Professor Ong has done research on the labor market status of minorities and immigrants, displaced high-tech workers, work and spatial/transportation mismatch, and environmental justice. He is currently engaged in several projects, including an analysis of the relationship between sustainability and equity, the racial wealth gap, and the role of urban structures on the reproduction of inequality.
Previous research projects have included studies of the impact of defense cuts on California’s once-dominant aerospace industry, the impact of immigration on the employment status of young African Americans, and the influence of car ownership and subsidized housing on welfare usage.
Dr. Ong is the Director of the Center for Neighborhood Knowledge and editor of AAPI Nexus, and has served as an advisor to the U.S. Bureau of the Census, and to the California Department of Social Services and the state Department of Employment Development, as well as the Wellness Foundation and the South Coast Air Quality Management District.
He received a master’s in urban planning from the University of Washington, and a Ph.D. in Economics, University of California, Berkeley. Along with his quantitative research, his professional practice includes teaching and applying visual forms of communication.
SELECTED BOOKS & PUBLICATIONS
Set-Aside Contracting in S.B.A.’s 8(A) Program
Paul Ong, Review of Black Political Economy Vol 28, No. 3, Winter 2001, pp. 59-71.
Car Ownership and Welfare-to-Work
Paul M. Ong, Journal of Policy Analysis and Management, Vol. 21, No. 2, Spring 2002, pp. 255-268.
Impacts of Affirmative Action: Policies and Consequences in California
Paul Ong, editor, Alta Mira Press, 1999.
The State of Asian Pacific America: Transforming Race Relations
Paul M. Ong, editor, Asian Pacific American Public Policy Institute, LEAP and UCLA AASC, Los Angeles, CA, 2000.
The New Asian Immigration in Los Angeles and Global Restructuring
Paul Ong, Edna Bonacich, and Lucie Cheng, editors, Temple University Press, 1994.
An aspect of health care reform that will grow in importance in coming years involves designing and financing effective service systems for people of all ages with chronic health conditions. Professor Benjamin’s recent research has focused on home health services, hospice care, personal assistance services and other long-term services. This research, supported by federal and state governments and private foundations, has examined the differential impact of public program interventions on the elderly, and younger adults with disabilities.
Professor Benjamin’s most recent work has addressed two related areas of services for people with chronic health conditions. The first has involved the impact of different ways of organizing supportive, home-based services on the well-being of people with chronic health conditions. His research has compared traditional agency-based services with newer models that shift primary authority for services decisions and resource allocation to the recipients of services. Surprising findings of the pros and cons of redefining the roles of professionals and consumers have been reported in several journals and numerous presentations. The second research area involves workforce issues, and specifically what our options are for expanding and improving the supply of entry-level health care workers. This is important because this is the segment of the workforce that provides services to people with chronic health conditions at home or in institutional settings. This research is being done in collaboration with labor economists in the Lewis Center for Regional Policy Studies.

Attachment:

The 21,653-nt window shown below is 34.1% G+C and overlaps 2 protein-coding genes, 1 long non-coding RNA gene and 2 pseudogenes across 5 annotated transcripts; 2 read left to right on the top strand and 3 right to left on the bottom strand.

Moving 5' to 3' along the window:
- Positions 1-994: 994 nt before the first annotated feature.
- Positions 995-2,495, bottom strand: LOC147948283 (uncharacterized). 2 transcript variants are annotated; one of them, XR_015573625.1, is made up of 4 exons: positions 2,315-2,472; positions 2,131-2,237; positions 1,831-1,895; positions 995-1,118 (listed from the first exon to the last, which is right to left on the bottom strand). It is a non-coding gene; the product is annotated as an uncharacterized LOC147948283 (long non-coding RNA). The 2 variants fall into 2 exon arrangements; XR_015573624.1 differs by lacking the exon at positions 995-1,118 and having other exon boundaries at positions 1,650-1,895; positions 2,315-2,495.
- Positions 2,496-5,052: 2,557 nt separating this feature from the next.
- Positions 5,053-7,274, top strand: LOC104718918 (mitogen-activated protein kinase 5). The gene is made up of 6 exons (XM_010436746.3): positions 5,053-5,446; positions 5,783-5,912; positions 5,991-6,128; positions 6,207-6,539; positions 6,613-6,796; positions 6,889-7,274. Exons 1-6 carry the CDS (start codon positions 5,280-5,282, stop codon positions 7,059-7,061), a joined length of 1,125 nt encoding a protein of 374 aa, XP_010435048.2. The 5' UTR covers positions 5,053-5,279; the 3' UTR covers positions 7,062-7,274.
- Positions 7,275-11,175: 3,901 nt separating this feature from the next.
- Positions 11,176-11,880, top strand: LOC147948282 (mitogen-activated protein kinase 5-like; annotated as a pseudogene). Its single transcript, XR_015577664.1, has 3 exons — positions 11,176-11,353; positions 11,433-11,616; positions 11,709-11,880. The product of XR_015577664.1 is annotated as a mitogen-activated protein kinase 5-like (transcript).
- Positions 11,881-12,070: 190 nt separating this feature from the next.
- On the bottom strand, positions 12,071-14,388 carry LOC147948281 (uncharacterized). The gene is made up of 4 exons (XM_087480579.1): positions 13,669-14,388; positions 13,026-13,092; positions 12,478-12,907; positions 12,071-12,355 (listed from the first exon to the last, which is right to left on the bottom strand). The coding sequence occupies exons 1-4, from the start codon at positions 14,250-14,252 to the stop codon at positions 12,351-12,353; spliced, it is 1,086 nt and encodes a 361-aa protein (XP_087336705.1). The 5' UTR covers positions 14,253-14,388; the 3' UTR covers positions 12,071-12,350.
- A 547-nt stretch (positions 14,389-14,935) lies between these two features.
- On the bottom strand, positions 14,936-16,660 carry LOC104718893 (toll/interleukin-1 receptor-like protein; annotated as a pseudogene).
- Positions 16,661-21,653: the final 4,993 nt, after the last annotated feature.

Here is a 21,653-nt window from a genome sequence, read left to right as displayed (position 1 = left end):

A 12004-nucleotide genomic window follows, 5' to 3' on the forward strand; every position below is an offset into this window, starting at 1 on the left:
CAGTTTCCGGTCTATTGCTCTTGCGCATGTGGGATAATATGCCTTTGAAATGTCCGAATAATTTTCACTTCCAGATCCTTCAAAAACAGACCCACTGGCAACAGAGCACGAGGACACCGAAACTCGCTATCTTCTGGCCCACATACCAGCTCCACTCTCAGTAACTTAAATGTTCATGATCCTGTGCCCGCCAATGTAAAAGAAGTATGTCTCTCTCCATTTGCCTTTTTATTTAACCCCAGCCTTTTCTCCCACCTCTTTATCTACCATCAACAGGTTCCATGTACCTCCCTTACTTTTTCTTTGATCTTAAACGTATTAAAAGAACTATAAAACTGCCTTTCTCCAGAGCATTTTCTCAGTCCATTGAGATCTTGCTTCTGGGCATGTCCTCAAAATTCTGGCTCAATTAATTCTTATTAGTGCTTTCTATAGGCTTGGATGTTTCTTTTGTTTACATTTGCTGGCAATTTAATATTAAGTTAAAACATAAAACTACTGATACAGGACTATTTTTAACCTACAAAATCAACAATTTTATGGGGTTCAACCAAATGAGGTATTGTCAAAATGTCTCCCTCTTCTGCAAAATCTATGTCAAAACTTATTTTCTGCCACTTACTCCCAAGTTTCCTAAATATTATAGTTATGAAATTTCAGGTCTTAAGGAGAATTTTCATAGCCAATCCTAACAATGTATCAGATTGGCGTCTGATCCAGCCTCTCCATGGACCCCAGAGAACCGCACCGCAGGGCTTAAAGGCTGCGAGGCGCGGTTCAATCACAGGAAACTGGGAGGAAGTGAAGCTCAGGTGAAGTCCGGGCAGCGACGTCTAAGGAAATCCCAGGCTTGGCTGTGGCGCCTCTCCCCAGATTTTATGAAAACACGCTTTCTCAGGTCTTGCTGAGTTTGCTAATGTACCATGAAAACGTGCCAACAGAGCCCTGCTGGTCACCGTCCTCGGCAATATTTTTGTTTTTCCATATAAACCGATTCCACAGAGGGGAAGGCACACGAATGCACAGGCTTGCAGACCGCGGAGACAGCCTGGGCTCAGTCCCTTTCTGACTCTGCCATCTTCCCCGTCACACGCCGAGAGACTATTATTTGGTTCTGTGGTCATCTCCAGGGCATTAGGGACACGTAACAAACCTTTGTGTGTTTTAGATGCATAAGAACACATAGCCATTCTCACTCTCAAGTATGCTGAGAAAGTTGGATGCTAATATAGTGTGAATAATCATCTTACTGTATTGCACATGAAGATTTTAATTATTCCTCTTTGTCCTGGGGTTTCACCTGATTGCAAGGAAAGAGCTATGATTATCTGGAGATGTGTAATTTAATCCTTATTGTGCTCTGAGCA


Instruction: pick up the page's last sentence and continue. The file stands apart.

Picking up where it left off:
SELECTED BOOKS & PUBLICATIONS
Age, Consumer Direction, and Outcomes of Supportive Services at Home
Benjamin, A.E. and R.E. Matthias. “Age, Consumer Direction, and Outcomes of Supportive Services at Home.” The Gerontologist , 41-5 (October 2001), 632-42.
Consumer-Directed Services at Home: A New Model for Persons with Disabilities
Benjamin, A.E. “Consumer-Directed Services at Home: A New Model for Persons with Disabilities.” Health Affairs, 20-6 (November/December 2001), 80-95.
A Normative Analysis of Home Care Goals
Benjamin, A.E. “A Normative Analysis of Home Care Goals.” Journal of Aging and Health 11 (August 1999), 445-68.
Laura Alongi is a licensed clinical social worker whose interests lie in mental health issues with children, adolescents, and their families. She is also interested in parenting education and training, and the early childhood bonding process.
As a field consultant with the California Social Work Education Center program, a statewide program that trains social workers to become professional public child welfare workers, she works with first- and second-year students, and is involved in recruiting promising child welfare candidates.
Alongi has worked as a social worker in community mental health clinics including South Bay Child Guidance, the Didi Hirsch Community Mental Health Center, and Aviva Children and Family Services. She worked primarily with emotionally disturbed children and their families, both in individual/family and group modalities. She was also a supervisor for several years, and was involved in program development and administration when she served as a program director for the Didi Hirsch Community Mental Health Center.
Currently, she has a small private practice, and provides supervision and consultation to new and unlicensed social workers.